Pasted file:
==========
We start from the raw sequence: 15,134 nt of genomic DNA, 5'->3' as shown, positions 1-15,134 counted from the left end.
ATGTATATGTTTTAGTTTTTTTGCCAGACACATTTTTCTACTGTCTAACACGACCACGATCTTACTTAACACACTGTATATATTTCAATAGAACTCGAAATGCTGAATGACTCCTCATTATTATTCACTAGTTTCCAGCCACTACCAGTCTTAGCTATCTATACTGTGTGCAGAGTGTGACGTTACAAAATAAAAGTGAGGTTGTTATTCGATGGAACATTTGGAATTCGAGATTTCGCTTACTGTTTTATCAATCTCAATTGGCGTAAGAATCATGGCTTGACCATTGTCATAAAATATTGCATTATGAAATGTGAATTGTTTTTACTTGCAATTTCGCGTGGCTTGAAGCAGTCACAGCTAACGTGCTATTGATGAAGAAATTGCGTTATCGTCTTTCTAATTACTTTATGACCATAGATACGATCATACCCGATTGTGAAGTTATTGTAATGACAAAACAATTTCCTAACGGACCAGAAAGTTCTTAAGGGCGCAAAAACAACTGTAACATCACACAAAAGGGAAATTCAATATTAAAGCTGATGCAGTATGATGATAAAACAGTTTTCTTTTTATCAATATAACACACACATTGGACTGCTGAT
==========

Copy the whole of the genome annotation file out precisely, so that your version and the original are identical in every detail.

We start from the raw sequence: 15,134 nt of genomic DNA, 5'->3' as shown, positions 1-15,134 counted from the left end.
ATGTATATGTTTTAGTTTTTTTGCCAGACACATTTTTCTACTGTCTAACACGACCACGATCTTACTTAACACACTGTATATATTTCAATAGAACTCGAAATGCTGAATGACTCCTCATTATTATTCACTAGTTTCCAGCCACTACCAGTCTTAGCTATCTATACTGTGTGCAGAGTGTGACGTTACAAAATAAAAGTGAGGTTGTTATTCGATGGAACATTTGGAATTCGAGATTTCGCTTACTGTTTTATCAATCTCAATTGGCGTAAGAATCATGGCTTGACCATTGTCATAAAATATTGCATTATGAAATGTGAATTGTTTTTACTTGCAATTTCGCGTGGCTTGAAGCAGTCACAGCTAACGTGCTATTGATGAAGAAATTGCGTTATCGTCTTTCTAATTACTTTATGACCATAGATACGATCATACCCGATTGTGAAGTTATTGTAATGACAAAACAATTTCCTAACGGACCAGAAAGTTCTTAAGGGCGCAAAAACAACTGTAACATCACACAAAAGGGAAATTCAATATTAAAGCTGATGCAGTATGATGATAAAACAGTTTTCTTTTTATCAATATAACACACACATTGGACTGCTGAT